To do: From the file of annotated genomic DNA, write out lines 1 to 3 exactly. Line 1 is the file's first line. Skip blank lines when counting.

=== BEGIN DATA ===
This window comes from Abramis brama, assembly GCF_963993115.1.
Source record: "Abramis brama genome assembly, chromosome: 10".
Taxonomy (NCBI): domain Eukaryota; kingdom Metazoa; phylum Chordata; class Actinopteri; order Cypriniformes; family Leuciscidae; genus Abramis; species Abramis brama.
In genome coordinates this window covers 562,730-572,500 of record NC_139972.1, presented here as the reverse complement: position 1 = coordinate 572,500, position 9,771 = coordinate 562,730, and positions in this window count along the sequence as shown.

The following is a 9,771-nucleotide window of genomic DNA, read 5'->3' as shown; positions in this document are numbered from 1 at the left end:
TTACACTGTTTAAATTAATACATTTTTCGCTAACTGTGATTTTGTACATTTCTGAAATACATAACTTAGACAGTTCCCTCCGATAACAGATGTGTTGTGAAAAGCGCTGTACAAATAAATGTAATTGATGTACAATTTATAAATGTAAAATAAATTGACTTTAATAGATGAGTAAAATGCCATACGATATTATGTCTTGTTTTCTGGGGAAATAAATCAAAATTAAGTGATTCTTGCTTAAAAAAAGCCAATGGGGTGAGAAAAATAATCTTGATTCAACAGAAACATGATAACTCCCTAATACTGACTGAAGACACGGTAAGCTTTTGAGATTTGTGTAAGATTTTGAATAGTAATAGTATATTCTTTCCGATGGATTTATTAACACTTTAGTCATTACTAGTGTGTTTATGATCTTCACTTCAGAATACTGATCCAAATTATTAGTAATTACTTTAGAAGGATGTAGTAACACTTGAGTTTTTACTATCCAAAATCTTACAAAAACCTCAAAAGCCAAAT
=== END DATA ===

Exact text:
This window comes from Abramis brama, assembly GCF_963993115.1.
Source record: "Abramis brama genome assembly, chromosome: 10".
Taxonomy (NCBI): domain Eukaryota; kingdom Metazoa; phylum Chordata; class Actinopteri; order Cypriniformes; family Leuciscidae; genus Abramis; species Abramis brama.